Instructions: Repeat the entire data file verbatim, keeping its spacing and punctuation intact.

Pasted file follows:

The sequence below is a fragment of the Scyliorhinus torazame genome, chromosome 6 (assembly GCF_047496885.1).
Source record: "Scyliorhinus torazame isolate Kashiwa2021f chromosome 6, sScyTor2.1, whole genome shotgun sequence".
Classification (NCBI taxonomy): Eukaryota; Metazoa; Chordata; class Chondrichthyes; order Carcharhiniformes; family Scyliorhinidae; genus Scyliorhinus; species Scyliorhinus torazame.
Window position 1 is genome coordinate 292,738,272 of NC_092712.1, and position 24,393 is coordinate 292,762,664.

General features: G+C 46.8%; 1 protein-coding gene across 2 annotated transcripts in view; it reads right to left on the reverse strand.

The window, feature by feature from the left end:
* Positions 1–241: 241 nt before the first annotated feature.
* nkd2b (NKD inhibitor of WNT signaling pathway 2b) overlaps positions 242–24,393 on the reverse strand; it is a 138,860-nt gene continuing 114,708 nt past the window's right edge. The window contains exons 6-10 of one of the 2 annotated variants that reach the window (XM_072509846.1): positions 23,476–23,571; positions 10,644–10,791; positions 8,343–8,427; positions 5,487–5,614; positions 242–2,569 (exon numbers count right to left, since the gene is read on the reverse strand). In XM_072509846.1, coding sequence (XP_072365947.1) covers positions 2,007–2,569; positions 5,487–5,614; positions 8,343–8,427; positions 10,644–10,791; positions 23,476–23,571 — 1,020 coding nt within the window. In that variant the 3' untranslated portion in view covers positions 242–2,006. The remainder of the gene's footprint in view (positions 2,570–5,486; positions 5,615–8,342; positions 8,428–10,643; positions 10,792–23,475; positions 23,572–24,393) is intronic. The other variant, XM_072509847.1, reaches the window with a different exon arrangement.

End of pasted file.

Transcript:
The sequence below is a fragment of the Scyliorhinus torazame genome, chromosome 6 (assembly GCF_047496885.1).
Source record: "Scyliorhinus torazame isolate Kashiwa2021f chromosome 6, sScyTor2.1, whole genome shotgun sequence".
Classification (NCBI taxonomy): Eukaryota; Metazoa; Chordata; class Chondrichthyes; order Carcharhiniformes; family Scyliorhinidae; genus Scyliorhinus; species Scyliorhinus torazame.
Window position 1 is genome coordinate 292,738,272 of NC_092712.1, and position 24,393 is coordinate 292,762,664.

General features: G+C 46.8%; 1 protein-coding gene across 2 annotated transcripts in view; it reads right to left on the reverse strand.

The window, feature by feature from the left end:
* Positions 1–241: 241 nt before the first annotated feature.
* nkd2b (NKD inhibitor of WNT signaling pathway 2b) overlaps positions 242–24,393 on the reverse strand; it is a 138,860-nt gene continuing 114,708 nt past the window's right edge. The window contains exons 6-10 of one of the 2 annotated variants that reach the window (XM_072509846.1): positions 23,476–23,571; positions 10,644–10,791; positions 8,343–8,427; positions 5,487–5,614; positions 242–2,569 (exon numbers count right to left, since the gene is read on the reverse strand). In XM_072509846.1, coding sequence (XP_072365947.1) covers positions 2,007–2,569; positions 5,487–5,614; positions 8,343–8,427; positions 10,644–10,791; positions 23,476–23,571 — 1,020 coding nt within the window. In that variant the 3' untranslated portion in view covers positions 242–2,006. The remainder of the gene's footprint in view (positions 2,570–5,486; positions 5,615–8,342; positions 8,428–10,643; positions 10,792–23,475; positions 23,572–24,393) is intronic. The other variant, XM_072509847.1, reaches the window with a different exon arrangement.